Data Protection News for Brexit I: the EU Representative According to Article 27 GDPR

As a result of the current Brexit developments and the resulting EU-UK agreement, we are taking our clients' enquiries as an opportunity to inform you about the relevant new requirements. In the coming weeks, we will highlight the most important changes in data protection that businesses must now be aware of. Today's spotlight: the EU Representative according to Article 27 GDPR.

British businesses in particular will be strongly affected by the dynamic developments. The United Kingdom is expected to assume the rank of an EU third country as of May 2021. From that point on, the EU will no longer classify the United Kingdom's level of data protection as equal. The transfer of personal data from the continent to the United Kingdom will require special justification in this case. Although the United Kingdom is seeking a renewed recognition of its level of data protection (by means of an adequacy decision by the EU Commission) in order to continue to ensure the smooth flow of data, the timing of such a decision is as yet uncertain. Therefore, in the meantime, further formal requirements (e.g. informing data subjects in the case of data transfers to the United Kingdom) will become relevant for EU businesses and those based in the United Kingdom.

One of the new formal requirements of the GDPR is that UK businesses must appoint an EU Representative after the transition period (according to Article 27 GDPR). Since the GDPR always applies to the processing of personal data of persons residing in the EU, processing businesses whose place of business is not located within the EU can also be sanctioned with severe fines in the event of a violation.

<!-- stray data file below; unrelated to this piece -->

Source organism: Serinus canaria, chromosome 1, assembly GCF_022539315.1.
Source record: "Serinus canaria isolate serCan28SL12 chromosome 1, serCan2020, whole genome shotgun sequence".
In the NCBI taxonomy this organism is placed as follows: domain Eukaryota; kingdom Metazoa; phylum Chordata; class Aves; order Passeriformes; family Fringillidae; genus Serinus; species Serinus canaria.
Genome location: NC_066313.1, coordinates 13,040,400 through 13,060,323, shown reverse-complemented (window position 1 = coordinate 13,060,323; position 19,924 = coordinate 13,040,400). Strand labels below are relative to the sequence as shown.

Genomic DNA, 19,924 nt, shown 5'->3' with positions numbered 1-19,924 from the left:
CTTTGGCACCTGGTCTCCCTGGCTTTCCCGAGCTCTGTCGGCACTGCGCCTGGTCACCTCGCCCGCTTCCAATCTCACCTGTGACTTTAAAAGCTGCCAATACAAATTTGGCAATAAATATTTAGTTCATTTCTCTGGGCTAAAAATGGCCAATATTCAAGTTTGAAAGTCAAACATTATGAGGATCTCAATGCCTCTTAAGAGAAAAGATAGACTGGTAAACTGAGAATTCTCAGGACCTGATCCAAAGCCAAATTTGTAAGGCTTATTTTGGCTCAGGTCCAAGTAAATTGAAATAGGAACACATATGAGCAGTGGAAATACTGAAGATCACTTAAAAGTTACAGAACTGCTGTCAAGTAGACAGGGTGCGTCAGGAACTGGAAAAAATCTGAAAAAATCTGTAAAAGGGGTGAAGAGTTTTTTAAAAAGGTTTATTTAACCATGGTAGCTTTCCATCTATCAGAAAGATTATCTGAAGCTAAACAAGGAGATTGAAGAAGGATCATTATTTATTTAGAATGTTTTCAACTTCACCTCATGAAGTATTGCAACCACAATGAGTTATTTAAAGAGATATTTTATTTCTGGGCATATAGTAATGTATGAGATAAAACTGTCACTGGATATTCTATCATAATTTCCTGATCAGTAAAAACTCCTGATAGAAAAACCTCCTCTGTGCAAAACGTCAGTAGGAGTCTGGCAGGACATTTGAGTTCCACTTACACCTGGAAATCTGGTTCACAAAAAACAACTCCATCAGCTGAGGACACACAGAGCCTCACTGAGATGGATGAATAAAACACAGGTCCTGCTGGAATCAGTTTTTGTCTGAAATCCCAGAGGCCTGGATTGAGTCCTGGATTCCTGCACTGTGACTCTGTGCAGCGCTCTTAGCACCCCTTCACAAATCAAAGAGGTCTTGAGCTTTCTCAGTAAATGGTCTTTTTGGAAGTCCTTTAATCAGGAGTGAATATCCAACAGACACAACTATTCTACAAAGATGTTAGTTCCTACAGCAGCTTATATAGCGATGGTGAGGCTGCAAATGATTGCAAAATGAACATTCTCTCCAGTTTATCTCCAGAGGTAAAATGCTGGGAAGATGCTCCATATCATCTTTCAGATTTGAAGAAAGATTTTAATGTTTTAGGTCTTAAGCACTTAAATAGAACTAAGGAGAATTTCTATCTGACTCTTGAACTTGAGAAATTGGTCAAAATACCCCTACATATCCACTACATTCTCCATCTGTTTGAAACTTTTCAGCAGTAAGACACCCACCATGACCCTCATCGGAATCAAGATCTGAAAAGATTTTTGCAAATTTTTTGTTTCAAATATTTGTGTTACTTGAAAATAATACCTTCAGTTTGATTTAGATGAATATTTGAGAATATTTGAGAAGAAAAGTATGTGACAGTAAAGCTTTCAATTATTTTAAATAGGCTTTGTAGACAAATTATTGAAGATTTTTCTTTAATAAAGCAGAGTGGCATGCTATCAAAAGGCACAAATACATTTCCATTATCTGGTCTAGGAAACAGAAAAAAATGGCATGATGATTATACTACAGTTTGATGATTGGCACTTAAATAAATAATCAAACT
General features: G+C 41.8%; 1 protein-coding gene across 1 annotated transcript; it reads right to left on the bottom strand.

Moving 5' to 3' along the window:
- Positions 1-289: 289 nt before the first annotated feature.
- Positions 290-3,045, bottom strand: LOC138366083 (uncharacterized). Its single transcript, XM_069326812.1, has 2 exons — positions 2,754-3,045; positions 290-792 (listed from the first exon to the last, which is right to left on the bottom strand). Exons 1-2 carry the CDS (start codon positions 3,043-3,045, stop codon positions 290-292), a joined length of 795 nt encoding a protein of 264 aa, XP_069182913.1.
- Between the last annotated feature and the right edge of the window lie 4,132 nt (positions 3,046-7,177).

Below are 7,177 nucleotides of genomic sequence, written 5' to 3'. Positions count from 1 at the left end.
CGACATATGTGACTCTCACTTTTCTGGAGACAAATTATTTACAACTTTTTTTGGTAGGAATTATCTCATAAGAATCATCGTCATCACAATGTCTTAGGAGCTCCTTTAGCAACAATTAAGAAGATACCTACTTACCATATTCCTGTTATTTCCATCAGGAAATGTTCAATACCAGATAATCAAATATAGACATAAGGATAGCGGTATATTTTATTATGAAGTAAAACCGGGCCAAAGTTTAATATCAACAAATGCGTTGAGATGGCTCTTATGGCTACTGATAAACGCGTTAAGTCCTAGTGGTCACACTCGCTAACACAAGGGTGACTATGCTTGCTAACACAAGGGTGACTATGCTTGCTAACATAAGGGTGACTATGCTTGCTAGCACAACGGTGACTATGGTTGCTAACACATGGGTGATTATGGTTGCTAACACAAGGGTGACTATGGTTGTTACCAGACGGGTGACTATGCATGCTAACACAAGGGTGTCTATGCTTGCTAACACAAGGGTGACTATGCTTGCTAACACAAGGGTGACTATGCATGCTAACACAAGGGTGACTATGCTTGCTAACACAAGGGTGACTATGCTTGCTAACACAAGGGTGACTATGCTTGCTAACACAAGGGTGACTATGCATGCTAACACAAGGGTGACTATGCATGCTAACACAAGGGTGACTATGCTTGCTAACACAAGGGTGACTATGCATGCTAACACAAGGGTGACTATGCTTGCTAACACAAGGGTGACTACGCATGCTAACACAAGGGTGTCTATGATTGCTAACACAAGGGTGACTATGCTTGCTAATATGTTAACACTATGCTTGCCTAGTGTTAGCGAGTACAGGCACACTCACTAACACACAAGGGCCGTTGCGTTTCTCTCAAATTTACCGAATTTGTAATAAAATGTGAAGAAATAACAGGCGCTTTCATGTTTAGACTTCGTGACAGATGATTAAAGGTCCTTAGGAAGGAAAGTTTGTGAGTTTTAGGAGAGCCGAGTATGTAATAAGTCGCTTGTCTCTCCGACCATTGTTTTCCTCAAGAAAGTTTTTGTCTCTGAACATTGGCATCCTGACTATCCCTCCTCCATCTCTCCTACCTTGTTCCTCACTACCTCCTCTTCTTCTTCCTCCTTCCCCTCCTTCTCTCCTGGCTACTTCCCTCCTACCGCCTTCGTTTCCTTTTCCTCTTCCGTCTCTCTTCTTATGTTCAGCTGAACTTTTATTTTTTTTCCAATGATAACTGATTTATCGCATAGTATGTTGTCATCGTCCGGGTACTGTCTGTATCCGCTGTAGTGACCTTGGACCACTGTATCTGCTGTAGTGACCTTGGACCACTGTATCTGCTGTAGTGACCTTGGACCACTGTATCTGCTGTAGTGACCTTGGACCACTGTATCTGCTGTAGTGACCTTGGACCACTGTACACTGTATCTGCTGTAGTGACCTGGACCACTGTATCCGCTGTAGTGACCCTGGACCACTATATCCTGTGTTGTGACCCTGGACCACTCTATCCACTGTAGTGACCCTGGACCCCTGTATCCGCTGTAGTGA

Since last year, we have been eagerly observing the changes surrounding Brexit for you. To ensure that the implementation of these compliance requirements runs smoothly, we will be happy to support you with your questions. British businesses should prepare early – now! – for the appointment of an EU Representative.


You can check here if you need to designate an EU Representative:

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Does your business need an EU Representative?

  • Does your business offer goods or services to persons located in the European Union?
  • Does your business monitor or observe the behaviour of people in the EU?

If your business does not have a branch office in the EU and you have answered "yes" to one or both of the questions, you are required to designate an EU Representative for your business.

If in your business the processing of personal data is only occasional and unlikely to present a risk to the rights and freedoms of natural persons. Does this exception apply to your business? Our data protection experts will be happy to advise you.


What are the tasks of the EU Representative?

The Representative shall be designated by the Controller (management of the business) or the Processor (e.g. service provider). In particular, he or she shall serve as a contact point and contact person for supervisory authorities and data subjects. The EU Representative thus represents the link between them and the data processing business established in a third country.


How does the EU representative differ from the Data Protection Officer?